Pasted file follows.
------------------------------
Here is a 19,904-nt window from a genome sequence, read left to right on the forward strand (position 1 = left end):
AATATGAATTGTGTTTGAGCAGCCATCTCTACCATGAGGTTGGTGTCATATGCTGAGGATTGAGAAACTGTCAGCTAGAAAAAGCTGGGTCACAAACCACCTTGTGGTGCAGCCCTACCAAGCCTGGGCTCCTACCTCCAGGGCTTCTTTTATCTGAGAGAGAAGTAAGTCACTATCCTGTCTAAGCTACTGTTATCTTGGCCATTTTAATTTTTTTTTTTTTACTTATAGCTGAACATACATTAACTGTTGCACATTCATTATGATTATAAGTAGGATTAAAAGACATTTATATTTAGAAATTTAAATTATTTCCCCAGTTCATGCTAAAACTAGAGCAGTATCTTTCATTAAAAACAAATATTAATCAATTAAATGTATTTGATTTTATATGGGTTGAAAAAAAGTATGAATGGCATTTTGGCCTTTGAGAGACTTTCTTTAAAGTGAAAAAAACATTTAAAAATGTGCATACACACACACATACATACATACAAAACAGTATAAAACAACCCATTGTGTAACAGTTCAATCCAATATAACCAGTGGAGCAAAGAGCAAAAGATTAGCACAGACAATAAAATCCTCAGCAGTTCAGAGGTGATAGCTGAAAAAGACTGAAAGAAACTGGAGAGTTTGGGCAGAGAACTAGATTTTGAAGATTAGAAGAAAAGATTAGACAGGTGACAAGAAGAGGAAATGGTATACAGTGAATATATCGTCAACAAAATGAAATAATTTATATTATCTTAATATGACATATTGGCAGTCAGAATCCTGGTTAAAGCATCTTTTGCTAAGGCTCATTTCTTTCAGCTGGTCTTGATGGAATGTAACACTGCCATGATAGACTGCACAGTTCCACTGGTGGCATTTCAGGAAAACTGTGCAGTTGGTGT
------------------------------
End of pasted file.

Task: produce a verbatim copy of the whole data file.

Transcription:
Here is a 19,904-nt window from a genome sequence, read left to right on the forward strand (position 1 = left end):
AATATGAATTGTGTTTGAGCAGCCATCTCTACCATGAGGTTGGTGTCATATGCTGAGGATTGAGAAACTGTCAGCTAGAAAAAGCTGGGTCACAAACCACCTTGTGGTGCAGCCCTACCAAGCCTGGGCTCCTACCTCCAGGGCTTCTTTTATCTGAGAGAGAAGTAAGTCACTATCCTGTCTAAGCTACTGTTATCTTGGCCATTTTAATTTTTTTTTTTTTACTTATAGCTGAACATACATTAACTGTTGCACATTCATTATGATTATAAGTAGGATTAAAAGACATTTATATTTAGAAATTTAAATTATTTCCCCAGTTCATGCTAAAACTAGAGCAGTATCTTTCATTAAAAACAAATATTAATCAATTAAATGTATTTGATTTTATATGGGTTGAAAAAAAGTATGAATGGCATTTTGGCCTTTGAGAGACTTTCTTTAAAGTGAAAAAAACATTTAAAAATGTGCATACACACACACATACATACATACAAAACAGTATAAAACAACCCATTGTGTAACAGTTCAATCCAATATAACCAGTGGAGCAAAGAGCAAAAGATTAGCACAGACAATAAAATCCTCAGCAGTTCAGAGGTGATAGCTGAAAAAGACTGAAAGAAACTGGAGAGTTTGGGCAGAGAACTAGATTTTGAAGATTAGAAGAAAAGATTAGACAGGTGACAAGAAGAGGAAATGGTATACAGTGAATATATCGTCAACAAAATGAAATAATTTATATTATCTTAATATGACATATTGGCAGTCAGAATCCTGGTTAAAGCATCTTTTGCTAAGGCTCATTTCTTTCAGCTGGTCTTGATGGAATGTAACACTGCCATGATAGACTGCACAGTTCCACTGGTGGCATTTCAGGAAAACTGTGCAGTTGGTGT